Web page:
Looking towards the rainforest building (what my daughters affectionately called “The Jungle” when they were little), are huge (people sized) old-fashioned Christmas lights gracing the wide open lawn. All of a sudden, Christmas music plays and the lights change colors to the beat of the music. Even though I can’t stand the song playing (Paul McCartney’s “Wonderful Christmastime”), the lights intrigue and draw me in. When Aaron Neville’s “Louisiana Christmas Day” blasts from the speakers, the lights really perk up and the crowd gets a swing in their step.


In the rainforest, everything is completely dark – except for the holiday lights placed along the paths. Without the sound of music, our ears awaken to the croaks of frogs and hum of crickets. Soon, white lights dangling from the ceiling usher us into the Fuqua Orchid Center where a large poinsettia tree greets visitors. Another hot spot for photo taking.img_3204

Inside the orchid exhibit lies a large topiary. Back outside, we take the Bug Path where lit up dragonflies and other bugs take us through the edible garden. Lit up rows of corn planted among the real corn take us to the Mistletoe Tree where couples kiss before continuing through the display. Looping back by the Chihuly fountain, we head towards the newer section of the garden – the tree canopy walk.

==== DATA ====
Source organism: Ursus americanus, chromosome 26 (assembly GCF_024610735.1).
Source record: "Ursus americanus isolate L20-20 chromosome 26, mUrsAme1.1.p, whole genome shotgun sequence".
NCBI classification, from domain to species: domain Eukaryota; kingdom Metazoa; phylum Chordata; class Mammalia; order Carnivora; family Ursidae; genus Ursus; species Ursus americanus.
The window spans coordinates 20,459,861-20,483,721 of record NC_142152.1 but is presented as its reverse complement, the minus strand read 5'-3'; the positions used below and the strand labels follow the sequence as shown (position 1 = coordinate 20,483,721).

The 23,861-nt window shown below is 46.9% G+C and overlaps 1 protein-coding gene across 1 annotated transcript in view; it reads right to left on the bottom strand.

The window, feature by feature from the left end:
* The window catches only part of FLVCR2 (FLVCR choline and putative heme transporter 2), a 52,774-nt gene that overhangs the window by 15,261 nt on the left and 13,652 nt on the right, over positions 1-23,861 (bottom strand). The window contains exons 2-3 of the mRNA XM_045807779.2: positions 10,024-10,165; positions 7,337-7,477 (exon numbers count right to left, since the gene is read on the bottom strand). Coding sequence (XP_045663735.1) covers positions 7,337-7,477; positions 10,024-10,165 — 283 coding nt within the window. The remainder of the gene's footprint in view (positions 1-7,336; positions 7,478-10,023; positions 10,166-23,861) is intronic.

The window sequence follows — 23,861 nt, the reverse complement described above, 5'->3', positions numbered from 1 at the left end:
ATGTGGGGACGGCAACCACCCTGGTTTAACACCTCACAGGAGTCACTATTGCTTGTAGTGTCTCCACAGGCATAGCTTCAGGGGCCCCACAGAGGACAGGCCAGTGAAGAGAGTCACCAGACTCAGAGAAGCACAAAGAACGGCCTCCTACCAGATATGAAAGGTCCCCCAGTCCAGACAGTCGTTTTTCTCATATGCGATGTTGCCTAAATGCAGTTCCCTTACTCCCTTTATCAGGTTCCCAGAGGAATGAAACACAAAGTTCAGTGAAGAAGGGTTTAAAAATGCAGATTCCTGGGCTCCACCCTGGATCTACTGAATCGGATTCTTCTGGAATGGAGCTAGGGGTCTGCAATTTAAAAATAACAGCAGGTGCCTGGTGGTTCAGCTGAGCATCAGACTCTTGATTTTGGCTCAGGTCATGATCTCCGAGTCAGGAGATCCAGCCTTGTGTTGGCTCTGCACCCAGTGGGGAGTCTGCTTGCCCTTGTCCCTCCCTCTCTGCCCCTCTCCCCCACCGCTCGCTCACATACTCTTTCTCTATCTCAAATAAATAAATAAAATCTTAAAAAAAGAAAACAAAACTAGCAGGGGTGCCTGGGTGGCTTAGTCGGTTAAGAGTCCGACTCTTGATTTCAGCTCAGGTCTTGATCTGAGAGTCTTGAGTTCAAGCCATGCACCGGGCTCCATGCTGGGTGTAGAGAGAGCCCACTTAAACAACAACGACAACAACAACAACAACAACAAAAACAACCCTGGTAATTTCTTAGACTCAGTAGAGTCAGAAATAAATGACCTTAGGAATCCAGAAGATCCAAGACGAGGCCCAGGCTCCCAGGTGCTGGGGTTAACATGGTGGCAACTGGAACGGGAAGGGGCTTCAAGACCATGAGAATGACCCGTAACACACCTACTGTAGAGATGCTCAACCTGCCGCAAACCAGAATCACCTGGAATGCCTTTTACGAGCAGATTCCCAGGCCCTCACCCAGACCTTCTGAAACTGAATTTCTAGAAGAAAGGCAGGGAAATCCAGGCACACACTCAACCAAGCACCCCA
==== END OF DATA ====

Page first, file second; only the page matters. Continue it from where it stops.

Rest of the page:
From the heights, we see trees lit in different lights passing the gold stairstep fountain. A group of carolers sing to us as we get closer to the bottom of the canopy walk. Purple lighted trees (my favorite) dot the landscape and upon closer examination, they have tiny floral shaped lights on the ends. Soon we get to the main water fountain where blue toned lights flow among the hair of the statue. Lastly, we walk through a red tunnel of lights and we’re back to the entrance.




The admission price is $26 on peak nights/$23 on non-peak nights for adults – which with teenage children means we spent around $100. Pretty steep if you ask me but I can honestly say it was worth it. Why? Because you’re out walking around among other people. Sure you have to dodge strollers and hear a few meltdowns by overtired kids, but you also glimpse smiles of wonder and feel part of a bigger connection to those around you. For more information see Atlanta Botanical Gardens.